In summary, these studies of wideband reflectance and absorbance in ears that referred on newborn screening are in general agreement for both the magnitude and shape of the function across a wide frequency range and for the effect of increased reflectance associated with abnormal DPOAE screening. While an earlier study (Keefe et al. 2000) showed less reflectance in the low frequencies, these differences were most likely due to probe or probe seal differences. High sensitivity and specificity for prediction of newborn screening outcomes has been consistent and significantly better for WAI than for 1 kHz tympanometry. A limitation of these studies is the lack of a validated, gold standard hearing test to confirm presence of CHL as the cause for reflectance or absorbance differences. Although the presence of OAEs is a good indication of a normal cochlear function as well as a normal middle ear condition, it cannot completely rule out the absence of effusion or abnormal pressure in the middle ear (Driscoll et al. 2000). Use of a more objective gold standard such as myringotomy raises ethical issues and is not feasible for referred NHS cases due to risk of sedation and surgery in the neonate without symptoms of acute otitis media (OM). One study has incorporated the gold standard of air and bone conduction ABR to more clearly assess the clinical effectiveness of WAI to identify the presence and severity of the conductive component in newborns and young infants who refer on NHS (Prieve et al. 2013). More such studies are needed with larger samples of conductive and sensorineural hearing loss, and incorporation of tympanometric WAI to determine whether it improves upon ambient WAI measures.
Studies in Infant Populations
A number of studies have investigated WAI measures in infants; infants in this context are defined as children who are 1 month to 1 year of age. In the infant age group, WAI measures have a primary application in providing diagnostic follow-up information for infants who have been referred from Newborn Screening Programs.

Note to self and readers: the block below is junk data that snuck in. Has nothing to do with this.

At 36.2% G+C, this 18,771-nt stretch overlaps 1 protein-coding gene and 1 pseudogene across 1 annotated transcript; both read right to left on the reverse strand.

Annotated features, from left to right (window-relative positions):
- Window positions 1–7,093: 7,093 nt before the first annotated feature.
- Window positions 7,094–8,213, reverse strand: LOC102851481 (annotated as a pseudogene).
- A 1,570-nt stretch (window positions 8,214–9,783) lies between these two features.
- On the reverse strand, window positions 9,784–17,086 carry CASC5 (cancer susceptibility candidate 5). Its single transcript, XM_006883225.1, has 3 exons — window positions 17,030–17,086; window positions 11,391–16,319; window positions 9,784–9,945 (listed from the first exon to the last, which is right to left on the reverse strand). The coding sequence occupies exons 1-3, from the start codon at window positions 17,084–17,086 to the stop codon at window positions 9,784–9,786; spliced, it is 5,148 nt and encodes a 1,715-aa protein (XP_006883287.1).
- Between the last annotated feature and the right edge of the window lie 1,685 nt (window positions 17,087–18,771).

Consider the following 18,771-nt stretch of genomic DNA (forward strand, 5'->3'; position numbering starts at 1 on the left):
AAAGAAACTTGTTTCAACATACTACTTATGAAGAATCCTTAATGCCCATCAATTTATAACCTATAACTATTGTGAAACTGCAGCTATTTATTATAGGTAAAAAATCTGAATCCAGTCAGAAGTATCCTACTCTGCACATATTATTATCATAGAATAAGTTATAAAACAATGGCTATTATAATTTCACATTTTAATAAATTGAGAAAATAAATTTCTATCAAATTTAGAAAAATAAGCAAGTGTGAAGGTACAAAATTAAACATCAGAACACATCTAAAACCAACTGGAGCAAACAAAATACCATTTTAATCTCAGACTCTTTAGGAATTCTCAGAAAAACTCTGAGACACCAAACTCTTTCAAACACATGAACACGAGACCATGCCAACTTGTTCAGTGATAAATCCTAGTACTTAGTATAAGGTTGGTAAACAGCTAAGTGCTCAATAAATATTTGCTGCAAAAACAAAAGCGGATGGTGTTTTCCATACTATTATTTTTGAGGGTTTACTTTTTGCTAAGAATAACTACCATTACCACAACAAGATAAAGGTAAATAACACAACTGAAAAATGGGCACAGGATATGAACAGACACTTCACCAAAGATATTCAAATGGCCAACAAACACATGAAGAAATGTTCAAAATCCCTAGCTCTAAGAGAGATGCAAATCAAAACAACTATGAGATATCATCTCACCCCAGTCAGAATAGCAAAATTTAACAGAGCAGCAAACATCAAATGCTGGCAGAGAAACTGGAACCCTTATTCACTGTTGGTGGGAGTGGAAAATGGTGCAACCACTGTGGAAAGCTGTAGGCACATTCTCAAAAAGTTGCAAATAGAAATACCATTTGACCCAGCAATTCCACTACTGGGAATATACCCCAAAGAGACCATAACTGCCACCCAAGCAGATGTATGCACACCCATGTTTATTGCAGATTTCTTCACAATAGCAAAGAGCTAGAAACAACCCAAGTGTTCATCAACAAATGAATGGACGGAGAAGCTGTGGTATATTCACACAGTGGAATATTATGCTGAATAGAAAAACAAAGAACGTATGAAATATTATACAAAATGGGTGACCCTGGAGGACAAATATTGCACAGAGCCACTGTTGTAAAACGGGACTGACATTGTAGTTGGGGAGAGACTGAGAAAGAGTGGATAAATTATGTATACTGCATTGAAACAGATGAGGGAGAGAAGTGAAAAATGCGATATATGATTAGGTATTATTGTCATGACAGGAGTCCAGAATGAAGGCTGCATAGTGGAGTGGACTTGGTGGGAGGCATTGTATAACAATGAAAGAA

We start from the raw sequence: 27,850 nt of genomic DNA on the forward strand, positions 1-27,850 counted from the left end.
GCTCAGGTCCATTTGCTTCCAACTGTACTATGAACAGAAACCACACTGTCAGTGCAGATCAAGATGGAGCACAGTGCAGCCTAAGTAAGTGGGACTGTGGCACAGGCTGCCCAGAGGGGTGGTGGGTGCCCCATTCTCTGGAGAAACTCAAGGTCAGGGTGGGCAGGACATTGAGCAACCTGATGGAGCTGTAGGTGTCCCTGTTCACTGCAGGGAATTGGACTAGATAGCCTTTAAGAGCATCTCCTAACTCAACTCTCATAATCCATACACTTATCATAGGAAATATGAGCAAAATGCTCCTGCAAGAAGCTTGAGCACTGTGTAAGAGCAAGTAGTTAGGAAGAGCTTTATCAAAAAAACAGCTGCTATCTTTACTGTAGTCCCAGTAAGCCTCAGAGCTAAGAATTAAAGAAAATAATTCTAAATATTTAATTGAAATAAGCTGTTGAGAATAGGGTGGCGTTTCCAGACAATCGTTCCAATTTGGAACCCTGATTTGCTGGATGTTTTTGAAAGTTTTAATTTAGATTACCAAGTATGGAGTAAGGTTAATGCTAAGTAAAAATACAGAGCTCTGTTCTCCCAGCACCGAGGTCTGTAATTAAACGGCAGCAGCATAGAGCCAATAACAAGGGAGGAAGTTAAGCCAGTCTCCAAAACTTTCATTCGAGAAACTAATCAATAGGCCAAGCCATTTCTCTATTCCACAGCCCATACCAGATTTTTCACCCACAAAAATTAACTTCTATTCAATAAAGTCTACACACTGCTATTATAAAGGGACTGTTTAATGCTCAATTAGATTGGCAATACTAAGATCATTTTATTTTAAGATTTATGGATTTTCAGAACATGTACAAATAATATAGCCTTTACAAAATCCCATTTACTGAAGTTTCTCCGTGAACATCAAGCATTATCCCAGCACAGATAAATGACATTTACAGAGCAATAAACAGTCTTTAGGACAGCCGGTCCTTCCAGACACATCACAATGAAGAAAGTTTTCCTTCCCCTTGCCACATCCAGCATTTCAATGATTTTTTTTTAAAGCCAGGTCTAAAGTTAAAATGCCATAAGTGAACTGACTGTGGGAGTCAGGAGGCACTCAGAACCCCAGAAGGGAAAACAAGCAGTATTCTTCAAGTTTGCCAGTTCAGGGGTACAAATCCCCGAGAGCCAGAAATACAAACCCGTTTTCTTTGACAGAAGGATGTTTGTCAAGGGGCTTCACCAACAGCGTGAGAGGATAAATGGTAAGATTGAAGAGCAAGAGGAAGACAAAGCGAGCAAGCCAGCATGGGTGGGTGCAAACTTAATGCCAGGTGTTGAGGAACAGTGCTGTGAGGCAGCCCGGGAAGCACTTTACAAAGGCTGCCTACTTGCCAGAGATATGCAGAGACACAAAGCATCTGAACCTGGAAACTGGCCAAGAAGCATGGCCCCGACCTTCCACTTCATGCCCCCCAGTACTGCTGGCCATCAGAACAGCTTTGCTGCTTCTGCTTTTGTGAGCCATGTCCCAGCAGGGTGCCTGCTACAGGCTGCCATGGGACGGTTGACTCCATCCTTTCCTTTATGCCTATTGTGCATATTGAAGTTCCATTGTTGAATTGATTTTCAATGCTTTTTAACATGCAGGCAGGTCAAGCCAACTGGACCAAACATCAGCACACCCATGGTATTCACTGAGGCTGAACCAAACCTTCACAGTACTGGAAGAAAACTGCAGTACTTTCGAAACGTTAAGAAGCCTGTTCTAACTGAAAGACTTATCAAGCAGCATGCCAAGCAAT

Vander Werff et al. (2007) compared reflectance for infants who referred on OAE screening with those that passed. While the primary purpose of the study was to determine test–retest reliability of wideband reflectance measures in infants and adults, this study provided data on infants who referred on newborn screening and were seen for diagnostic testing. As in the newborn period, infants who failed OAE screening had significantly higher reflectance in the range from 0.63 to 2 kHz than infants who passed an OAE screening, and the diagnostic group showed less variability than infants being screened for hearing. Although conclusions are limited by the fact that the true status of the middle ear and cochlea were not known for the infants in this study, this result may indicate that a number of these infants failed an OAE screening due to transient or permanent middle ear dysfunction, which was detected by wideband reflectance.
Hunter et al. (2008b) reported ambient reflectance and absorbance for normal and “poor status” ears in infants and children 3 days to 47 months of age, using the Mimosa Acoustics Hear-ID instrument (Champaign, IL). Infants and children were enrolled from a well-child pediatric clinic (n = 97), with comparisons of age, gender, middle ear status, and stimulus type (broadband chirp and sine wave). Children with poor status ears were diagnosed with an algorithm that included otoscopy performed by a pediatrician, 226 Hz and 1000 Hz tympanometry, and DPOAE. Results were reported separately for infants below 6 months of age (n= 33) and those aged 6 to 47 months (n = 66). No significant age effect for reflectance was found except at 6 kHz. However, significantly higher reflectance was found for ears with poor ear status, specifically for those with otitis media with effusion. Smaller, but nonsignificant differences in reflectance were found for ears with positive and negative tympanometric peak pressure. Multivariate analysis of variance showed no significant effect of stimulus type (sine wave versus broadband chirp), ear, or sex. This study did not directly compare test performance of tympanometry and reflectance for diagnosis of the poor status ears.
Werner et al. (2010) studied WAI using the research system developed by Keefe et al. (2000) in 458 infants aged 2 to 9 months and in 210 adults. Wideband reactance (X), resistance (R), and reflectance were measured in 3rd-octave bands from 0.25 to 8 kHz. Results agreed well with previous reports using the same test system in studies with fewer subjects, and documented age-related change in these measures during infancy and between infancy and adulthood, as discussed by Kei (this issue, pp. 17S–26S). While the primary purpose of the study was normative, infants whose 226 Hz tympanograms indicated reduced peak admittance (types A and B) had significantly greater resistance and reactance magnitude as measured by WAI than those with normal peak admittance (types A and C).